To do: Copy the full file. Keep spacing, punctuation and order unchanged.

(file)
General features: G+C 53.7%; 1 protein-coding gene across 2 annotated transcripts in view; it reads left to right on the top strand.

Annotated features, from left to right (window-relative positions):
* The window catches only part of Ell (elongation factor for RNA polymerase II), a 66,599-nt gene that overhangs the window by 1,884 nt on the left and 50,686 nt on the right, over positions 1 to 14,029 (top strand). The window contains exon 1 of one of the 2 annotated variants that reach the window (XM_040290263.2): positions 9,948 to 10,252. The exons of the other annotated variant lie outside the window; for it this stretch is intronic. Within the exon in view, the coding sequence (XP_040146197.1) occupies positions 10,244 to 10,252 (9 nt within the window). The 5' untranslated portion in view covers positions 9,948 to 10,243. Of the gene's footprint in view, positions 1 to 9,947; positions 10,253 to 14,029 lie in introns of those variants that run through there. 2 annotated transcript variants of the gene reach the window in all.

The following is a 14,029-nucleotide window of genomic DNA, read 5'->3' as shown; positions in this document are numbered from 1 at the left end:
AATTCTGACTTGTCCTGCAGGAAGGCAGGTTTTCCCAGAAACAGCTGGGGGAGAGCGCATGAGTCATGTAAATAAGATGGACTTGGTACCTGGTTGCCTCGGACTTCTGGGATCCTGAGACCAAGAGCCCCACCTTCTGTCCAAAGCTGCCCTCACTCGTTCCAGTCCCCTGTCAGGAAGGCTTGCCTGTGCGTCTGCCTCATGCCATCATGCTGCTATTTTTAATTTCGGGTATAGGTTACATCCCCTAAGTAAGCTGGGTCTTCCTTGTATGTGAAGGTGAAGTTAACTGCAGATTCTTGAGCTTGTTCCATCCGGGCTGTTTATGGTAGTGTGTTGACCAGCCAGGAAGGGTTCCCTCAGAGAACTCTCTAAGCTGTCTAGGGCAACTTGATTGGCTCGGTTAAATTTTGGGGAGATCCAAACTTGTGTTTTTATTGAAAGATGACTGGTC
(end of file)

General features: G+C 53.7%; 1 protein-coding gene across 2 annotated transcripts in view; it reads left to right on the top strand.

Annotated features, from left to right (window-relative positions):
* The window catches only part of Ell (elongation factor for RNA polymerase II), a 66,599-nt gene that overhangs the window by 1,884 nt on the left and 50,686 nt on the right, over positions 1 to 14,029 (top strand). The window contains exon 1 of one of the 2 annotated variants that reach the window (XM_040290263.2): positions 9,948 to 10,252. The exons of the other annotated variant lie outside the window; for it this stretch is intronic. Within the exon in view, the coding sequence (XP_040146197.1) occupies positions 10,244 to 10,252 (9 nt within the window). The 5' untranslated portion in view covers positions 9,948 to 10,243. Of the gene's footprint in view, positions 1 to 9,947; positions 10,253 to 14,029 lie in introns of those variants that run through there. 2 annotated transcript variants of the gene reach the window in all.

The following is a 14,029-nucleotide window of genomic DNA, read 5'->3' as shown; positions in this document are numbered from 1 at the left end:
AATTCTGACTTGTCCTGCAGGAAGGCAGGTTTTCCCAGAAACAGCTGGGGGAGAGCGCATGAGTCATGTAAATAAGATGGACTTGGTACCTGGTTGCCTCGGACTTCTGGGATCCTGAGACCAAGAGCCCCACCTTCTGTCCAAAGCTGCCCTCACTCGTTCCAGTCCCCTGTCAGGAAGGCTTGCCTGTGCGTCTGCCTCATGCCATCATGCTGCTATTTTTAATTTCGGGTATAGGTTACATCCCCTAAGTAAGCTGGGTCTTCCTTGTATGTGAAGGTGAAGTTAACTGCAGATTCTTGAGCTTGTTCCATCCGGGCTGTTTATGGTAGTGTGTTGACCAGCCAGGAAGGGTTCCCTCAGAGAACTCTCTAAGCTGTCTAGGGCAACTTGATTGGCTCGGTTAAATTTTGGGGAGATCCAAACTTGTGTTTTTATTGAAAGATGACTGGTC